Sunday, April 15, 2012

Stick in the Mud

Everyone knows that a "stick in the mud" is someone who is completely resistant to change. That's not me: I'm resistant to useless change.

An Ameriflight pilot who also flew a Cessna 120 once pointed to the Beech 99 that made his living, saying, "That's not flying, it's airplane pointing." Flight training is developing into training in airplane pointing. This development has proceeded to the point that loss of control is the largest cause of transport-category airplane accidents.

Loss of control is the largest cause of transport-category airplane accidents!

I've written about this problem before (see here and here, among other places; the former appeared as a letter to the Editor of Aviation Week. But I'm old enough to remain unsurprised when nobody listens to me.

But I hope people listen to Rod Machado, or at least they should. Rod is an engaging speaker and a funny writer, but always with a serious message.

He writes a column for AOPA Pilot. While I appreciate AOPA, I find their magazines to be poorly written and jingoistic; generally, the article impacts terrain in a nose-high, right-wing-low attitude. The writing is competent, but I'd rather read poetry.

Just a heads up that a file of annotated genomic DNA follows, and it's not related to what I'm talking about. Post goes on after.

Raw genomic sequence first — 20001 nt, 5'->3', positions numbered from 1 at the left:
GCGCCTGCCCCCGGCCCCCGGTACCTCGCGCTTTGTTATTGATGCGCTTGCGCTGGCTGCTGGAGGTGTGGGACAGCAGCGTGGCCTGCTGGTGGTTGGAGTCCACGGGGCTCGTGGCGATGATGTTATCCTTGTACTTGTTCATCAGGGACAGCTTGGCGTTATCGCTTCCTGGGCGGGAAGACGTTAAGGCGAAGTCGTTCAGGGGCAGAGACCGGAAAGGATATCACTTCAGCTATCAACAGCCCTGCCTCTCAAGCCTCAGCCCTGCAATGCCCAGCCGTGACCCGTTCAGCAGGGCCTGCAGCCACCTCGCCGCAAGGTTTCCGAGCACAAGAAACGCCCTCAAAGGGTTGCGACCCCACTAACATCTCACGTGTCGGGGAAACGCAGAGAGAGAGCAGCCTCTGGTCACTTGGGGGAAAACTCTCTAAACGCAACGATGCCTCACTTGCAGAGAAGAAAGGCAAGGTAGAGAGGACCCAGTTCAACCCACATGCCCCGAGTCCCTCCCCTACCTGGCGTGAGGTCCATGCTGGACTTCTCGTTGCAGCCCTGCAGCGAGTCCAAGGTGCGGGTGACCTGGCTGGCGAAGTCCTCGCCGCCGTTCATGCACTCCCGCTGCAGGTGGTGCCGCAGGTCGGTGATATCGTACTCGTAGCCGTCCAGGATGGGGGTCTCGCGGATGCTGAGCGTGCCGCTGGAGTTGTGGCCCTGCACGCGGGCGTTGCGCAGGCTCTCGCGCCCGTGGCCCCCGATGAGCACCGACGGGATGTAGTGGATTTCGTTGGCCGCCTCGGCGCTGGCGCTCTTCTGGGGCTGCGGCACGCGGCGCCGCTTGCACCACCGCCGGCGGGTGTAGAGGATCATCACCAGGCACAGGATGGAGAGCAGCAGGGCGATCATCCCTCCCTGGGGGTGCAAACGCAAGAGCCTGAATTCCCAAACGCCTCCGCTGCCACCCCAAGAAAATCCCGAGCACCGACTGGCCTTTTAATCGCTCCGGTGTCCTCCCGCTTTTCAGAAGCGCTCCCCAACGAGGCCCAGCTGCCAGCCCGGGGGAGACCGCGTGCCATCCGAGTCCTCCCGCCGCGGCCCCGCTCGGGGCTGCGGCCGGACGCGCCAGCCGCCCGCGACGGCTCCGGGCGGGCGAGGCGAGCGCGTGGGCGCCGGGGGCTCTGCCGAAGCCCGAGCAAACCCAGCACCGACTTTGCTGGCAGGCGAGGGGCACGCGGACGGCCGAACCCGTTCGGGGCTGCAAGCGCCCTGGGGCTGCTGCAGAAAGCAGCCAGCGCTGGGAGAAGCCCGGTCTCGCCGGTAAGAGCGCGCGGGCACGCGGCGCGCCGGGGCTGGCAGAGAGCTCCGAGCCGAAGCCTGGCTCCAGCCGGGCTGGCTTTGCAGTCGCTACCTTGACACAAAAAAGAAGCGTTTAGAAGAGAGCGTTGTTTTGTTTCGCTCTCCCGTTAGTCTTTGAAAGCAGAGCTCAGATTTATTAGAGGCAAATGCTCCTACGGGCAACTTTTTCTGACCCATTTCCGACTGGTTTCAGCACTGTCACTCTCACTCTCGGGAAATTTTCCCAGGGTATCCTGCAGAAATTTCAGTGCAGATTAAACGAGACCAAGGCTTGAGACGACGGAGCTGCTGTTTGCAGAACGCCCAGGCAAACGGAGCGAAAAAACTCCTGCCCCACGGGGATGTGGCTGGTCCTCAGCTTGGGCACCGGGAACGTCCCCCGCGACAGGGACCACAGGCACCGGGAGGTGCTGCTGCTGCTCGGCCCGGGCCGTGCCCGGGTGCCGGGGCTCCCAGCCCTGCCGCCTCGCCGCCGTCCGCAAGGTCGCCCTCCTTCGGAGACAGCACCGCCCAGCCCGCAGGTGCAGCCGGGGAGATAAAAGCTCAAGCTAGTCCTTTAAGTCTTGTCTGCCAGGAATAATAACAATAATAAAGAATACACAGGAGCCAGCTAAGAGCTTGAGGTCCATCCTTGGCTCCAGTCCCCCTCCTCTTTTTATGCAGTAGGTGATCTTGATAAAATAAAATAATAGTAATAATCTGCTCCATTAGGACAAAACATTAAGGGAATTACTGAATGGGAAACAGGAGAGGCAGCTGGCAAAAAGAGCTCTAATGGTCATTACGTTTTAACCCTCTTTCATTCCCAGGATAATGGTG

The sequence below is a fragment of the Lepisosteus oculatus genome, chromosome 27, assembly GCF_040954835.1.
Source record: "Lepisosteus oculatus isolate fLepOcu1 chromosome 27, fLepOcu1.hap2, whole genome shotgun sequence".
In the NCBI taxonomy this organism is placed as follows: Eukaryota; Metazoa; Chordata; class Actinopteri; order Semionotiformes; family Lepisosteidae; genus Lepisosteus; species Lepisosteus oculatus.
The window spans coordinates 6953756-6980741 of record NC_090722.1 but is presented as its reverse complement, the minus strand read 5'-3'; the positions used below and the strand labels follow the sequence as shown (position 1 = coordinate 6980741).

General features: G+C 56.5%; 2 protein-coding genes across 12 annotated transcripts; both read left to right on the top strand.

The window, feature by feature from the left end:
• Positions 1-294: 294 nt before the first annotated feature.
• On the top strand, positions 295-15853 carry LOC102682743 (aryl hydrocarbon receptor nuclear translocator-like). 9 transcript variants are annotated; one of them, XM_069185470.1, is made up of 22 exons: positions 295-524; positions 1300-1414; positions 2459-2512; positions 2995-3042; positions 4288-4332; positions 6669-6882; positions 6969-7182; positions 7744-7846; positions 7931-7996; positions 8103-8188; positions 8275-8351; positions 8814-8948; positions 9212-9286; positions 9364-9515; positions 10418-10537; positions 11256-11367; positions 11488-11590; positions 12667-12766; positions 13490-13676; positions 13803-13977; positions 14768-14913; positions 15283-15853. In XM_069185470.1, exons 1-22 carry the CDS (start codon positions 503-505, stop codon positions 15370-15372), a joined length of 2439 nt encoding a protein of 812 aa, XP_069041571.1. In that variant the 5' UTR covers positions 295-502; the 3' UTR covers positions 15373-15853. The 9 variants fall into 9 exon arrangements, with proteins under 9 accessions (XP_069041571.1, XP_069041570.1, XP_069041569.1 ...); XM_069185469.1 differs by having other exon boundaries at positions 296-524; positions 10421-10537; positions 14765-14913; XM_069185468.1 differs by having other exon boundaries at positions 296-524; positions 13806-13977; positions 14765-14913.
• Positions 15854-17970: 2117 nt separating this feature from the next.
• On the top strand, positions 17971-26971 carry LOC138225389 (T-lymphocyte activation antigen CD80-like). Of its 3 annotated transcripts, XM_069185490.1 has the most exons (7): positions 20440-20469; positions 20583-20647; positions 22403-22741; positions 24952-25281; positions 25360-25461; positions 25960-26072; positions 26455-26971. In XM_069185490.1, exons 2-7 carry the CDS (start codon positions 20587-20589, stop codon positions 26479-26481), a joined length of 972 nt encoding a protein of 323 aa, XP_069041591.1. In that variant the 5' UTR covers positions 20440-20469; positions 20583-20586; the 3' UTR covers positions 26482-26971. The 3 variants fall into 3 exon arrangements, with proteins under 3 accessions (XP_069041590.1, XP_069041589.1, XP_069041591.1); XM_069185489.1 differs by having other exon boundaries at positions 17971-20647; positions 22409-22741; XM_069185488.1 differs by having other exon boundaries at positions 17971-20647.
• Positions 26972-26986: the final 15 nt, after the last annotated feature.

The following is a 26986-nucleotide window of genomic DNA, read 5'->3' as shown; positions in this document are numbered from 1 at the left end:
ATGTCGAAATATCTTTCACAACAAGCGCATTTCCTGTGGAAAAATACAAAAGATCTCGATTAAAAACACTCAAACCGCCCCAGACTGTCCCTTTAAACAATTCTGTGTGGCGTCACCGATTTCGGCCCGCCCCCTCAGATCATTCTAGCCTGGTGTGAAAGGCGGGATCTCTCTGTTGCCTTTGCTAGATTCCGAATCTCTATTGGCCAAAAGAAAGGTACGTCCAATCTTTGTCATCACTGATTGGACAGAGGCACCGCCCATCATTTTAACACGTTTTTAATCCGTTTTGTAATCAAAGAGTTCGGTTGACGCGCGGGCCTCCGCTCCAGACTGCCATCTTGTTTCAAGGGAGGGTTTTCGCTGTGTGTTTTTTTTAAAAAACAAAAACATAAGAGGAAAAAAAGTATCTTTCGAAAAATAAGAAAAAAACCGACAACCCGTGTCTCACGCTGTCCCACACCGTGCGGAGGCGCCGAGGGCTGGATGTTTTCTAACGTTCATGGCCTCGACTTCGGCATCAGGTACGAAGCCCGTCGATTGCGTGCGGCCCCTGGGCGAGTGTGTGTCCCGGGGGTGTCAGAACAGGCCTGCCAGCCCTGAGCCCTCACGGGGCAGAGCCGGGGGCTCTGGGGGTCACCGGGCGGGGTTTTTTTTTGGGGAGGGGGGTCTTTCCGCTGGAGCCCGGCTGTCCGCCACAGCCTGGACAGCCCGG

But this month's issue was worth reading because of Rod's column, which got it right: In defense of stick-and-rudder training. He uses the FAA's (and flight training industry's) own logic to puncture itself. "There's no law of psychology - not one - supporting the idea that presolo students learn the basics of flying more effectively...when they are distracted by the burden of simultaneously having to learn higher-order flight skills. The concept is antithetical to the building-block principle of learning."

Well said, Rod!

We have to remember, as Rod writes elsewhere, that "that your objective when teaching someone how to fly is to 'teach them to fly.' " In our rush to be efficient we have lost sight of the goal.

Conversely, right now I am working with a Commercial Pilot candidate who has done most of his flying from uncontrolled fields, and his radio work needs work. But he can fly: he keeps the ball centered, he handles crosswinds well, he's aware of the weather and traffic. So the radio work becomes an add-on.

It's not the primary goal.

Over, and out.

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